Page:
What Is the MLS?

The Multiple Listing Service, Explained

Whether you're looking to sell or buy a home, you will no doubt encounter the multiple listing service, or MLS. This is, in many ways, the very lifeblood of the real estate business. But just what is the MLS? Sure, it's a huge database of home listings, but there's a lot more to it than just that. Let's jump in!

What is the MLS?

Yes, the MLS seems like an invention of the modern age. But, in fact, the term “multiple listing”—and the overarching concept behind it—was first coined in 1907. Back then it described the old-timey practice in which real estate agents would gather regularly at offices or conferences to trade info about homes they were trying to sell, hoping this network could help connect them with buyers. In 1908, the National Association of Real Estate Exchanges (the organization that later became the National Association of Realtors®) endorsed the use of this system by all agents. It quickly caught on from there, evolving, stage by stage, into the modern system in use today—online and fully searchable by price, neighborhood, and home features.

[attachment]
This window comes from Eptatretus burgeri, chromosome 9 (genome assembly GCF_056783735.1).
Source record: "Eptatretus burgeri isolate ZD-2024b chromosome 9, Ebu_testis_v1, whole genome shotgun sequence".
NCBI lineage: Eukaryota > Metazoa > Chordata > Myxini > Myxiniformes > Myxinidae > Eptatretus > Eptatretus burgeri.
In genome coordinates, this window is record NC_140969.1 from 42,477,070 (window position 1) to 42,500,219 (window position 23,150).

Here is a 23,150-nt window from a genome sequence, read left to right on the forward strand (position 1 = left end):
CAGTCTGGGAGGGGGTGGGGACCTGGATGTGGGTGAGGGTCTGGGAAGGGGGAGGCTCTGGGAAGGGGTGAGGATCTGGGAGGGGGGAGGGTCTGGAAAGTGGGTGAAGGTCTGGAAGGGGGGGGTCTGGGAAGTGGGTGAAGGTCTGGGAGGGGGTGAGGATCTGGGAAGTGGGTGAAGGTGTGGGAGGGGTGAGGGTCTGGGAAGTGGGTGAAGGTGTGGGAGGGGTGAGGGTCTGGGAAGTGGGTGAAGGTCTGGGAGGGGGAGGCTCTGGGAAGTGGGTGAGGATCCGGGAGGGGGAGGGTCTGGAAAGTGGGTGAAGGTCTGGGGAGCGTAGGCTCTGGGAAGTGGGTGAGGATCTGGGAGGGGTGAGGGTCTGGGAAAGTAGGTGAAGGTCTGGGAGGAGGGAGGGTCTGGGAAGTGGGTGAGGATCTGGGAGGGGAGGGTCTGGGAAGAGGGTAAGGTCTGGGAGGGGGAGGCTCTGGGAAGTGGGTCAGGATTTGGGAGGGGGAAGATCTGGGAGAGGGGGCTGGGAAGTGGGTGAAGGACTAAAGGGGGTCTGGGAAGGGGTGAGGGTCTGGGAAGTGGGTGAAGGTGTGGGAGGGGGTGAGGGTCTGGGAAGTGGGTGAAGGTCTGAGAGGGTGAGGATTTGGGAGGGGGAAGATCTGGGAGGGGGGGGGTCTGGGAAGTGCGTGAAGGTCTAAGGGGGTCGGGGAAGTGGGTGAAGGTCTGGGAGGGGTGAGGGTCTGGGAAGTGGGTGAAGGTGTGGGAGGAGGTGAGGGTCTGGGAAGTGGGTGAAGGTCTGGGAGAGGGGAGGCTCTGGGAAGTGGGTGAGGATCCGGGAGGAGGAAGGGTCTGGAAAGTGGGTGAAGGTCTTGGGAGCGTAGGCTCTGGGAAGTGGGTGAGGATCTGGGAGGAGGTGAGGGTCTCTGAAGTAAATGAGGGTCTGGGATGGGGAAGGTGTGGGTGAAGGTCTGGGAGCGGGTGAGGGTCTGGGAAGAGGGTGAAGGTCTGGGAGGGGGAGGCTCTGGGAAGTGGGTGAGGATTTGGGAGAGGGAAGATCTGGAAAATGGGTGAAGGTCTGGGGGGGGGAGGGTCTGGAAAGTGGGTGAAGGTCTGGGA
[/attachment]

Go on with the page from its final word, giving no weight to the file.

While the MLS may look like one large national database, it's actually a suite of approximately 700 regional databases. And they're quite territorial: Each regional MLS has its own listings, and agents pay dues to access and post homes on each one. This is why agents who want a broader reach for their clients may become a member of more than one MLS.

How the MLS works

Home sellers can't post their home directly to the MLS, because access to this database is limited to licensed agents and brokers who pay for membership. Once they have a client selling a home, they gather the necessary details such as the square footage, number of bedrooms, and other noteworthy attributes—as well as photos—then post a complete (and hopefully eye-catching) listing on their client's behalf.

When agents log in, they have access to a wealth of data that they can pass along to their clients—or just help them do their business better and more strategically. And much of this goes far beyond whether a particular listing's driveway is made up of gravel or asphalt.

Agents are able to upload and download documents on the MLS, such as seller disclosures, HOA regulations and seller contact information.

  

 

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